## Calculus: Early Transcendentals 8th Edition

$$S'(100)=\frac{0.743}{100^{0.158}}\approx0.359 (tree/m^2)$$ $S'(100)$ denotes the instantaneous rate of increase of the number of trees every $m^2$ at an area of $100m^2$. At an area of $100m^2$, the instantaneuous rate of increase of the number of trees every $m^2$ is $0.359tree/m^2$.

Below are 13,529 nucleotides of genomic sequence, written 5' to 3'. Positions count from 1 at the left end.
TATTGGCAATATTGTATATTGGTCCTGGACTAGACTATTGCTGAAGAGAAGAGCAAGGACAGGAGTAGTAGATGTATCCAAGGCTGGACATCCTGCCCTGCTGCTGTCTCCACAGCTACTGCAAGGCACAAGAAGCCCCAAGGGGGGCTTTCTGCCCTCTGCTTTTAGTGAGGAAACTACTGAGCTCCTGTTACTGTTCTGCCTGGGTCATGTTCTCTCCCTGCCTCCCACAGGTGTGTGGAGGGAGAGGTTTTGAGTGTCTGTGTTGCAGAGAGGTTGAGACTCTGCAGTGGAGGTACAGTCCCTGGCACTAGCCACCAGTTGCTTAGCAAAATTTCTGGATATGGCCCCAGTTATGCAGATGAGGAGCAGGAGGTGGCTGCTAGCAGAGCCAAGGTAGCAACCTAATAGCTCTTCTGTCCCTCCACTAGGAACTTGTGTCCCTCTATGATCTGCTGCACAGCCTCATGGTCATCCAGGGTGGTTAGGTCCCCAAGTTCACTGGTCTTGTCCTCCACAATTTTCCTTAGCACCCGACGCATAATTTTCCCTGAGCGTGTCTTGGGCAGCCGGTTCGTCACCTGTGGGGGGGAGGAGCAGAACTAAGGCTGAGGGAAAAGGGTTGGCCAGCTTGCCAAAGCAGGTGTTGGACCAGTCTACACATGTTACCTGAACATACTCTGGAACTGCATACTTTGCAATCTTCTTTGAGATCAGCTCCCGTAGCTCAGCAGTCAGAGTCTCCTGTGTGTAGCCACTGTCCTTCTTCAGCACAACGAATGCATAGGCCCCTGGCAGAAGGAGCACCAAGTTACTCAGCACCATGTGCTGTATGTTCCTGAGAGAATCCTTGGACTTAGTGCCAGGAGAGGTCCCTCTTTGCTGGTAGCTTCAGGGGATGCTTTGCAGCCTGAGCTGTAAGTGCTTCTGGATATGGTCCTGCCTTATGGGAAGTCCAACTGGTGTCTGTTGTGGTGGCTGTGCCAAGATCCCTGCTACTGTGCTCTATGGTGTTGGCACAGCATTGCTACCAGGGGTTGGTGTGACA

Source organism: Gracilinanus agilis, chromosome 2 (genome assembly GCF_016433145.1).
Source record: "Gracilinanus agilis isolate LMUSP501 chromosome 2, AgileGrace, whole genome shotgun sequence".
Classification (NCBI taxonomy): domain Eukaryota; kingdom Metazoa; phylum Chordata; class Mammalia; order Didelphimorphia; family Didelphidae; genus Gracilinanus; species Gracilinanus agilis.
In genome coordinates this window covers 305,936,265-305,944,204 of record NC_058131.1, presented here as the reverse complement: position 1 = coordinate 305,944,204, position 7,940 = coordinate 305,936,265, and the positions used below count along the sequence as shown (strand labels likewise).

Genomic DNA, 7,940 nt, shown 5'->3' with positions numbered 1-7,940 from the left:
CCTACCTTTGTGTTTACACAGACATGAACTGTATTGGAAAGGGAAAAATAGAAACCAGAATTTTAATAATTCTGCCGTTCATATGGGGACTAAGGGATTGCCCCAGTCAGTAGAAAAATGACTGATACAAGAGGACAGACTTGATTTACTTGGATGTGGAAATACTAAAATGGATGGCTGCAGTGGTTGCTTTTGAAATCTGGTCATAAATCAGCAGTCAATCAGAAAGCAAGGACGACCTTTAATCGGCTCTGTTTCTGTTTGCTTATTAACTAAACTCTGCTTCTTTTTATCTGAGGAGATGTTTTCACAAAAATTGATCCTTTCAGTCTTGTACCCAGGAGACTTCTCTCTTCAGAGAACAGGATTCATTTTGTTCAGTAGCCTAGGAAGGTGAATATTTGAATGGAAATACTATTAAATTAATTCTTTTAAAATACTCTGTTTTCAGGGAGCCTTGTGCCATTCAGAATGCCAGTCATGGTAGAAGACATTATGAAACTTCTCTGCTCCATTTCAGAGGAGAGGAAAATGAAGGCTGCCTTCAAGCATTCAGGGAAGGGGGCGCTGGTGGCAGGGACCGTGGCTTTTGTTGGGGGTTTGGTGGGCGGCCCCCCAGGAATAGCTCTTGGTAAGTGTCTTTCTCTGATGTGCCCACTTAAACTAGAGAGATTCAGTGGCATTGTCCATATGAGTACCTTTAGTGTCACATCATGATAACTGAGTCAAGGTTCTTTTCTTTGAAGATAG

$$S(A)=0.882A^{0.842}$$ 1) Find the derivative of $S(A)$ $$S'(A)=\frac{d}{dA}(0.882A^{0.842})$$ $$S'(A)=0.882\times(0.842A^{-0.158})$$ $$S'(A)\approx\frac{0.743}{A^{0.158}}$$ ($S'(A)$ is in $tree/m^2$) Therefore, $$S'(100)=\frac{0.743}{100^{0.158}}\approx0.359 (tree/m^2)$$ 2) The derivative of a function can be seen as the rate of change of that function. We know that $S(A)$ is the function of the number of tree species S in a given area A. Therefore, $S'(A)$ would be the rate of change of the number of trees species S every $m^2$ at an area A. That means $S'(100)$ denotes the instantaneous rate of increase of the number of trees every $m^2$ at an area of $100m^2$. At an area of $100m^2$, the instantaneuous rate of increase of the number of trees every $m^2$ is $0.359tree/m^2$.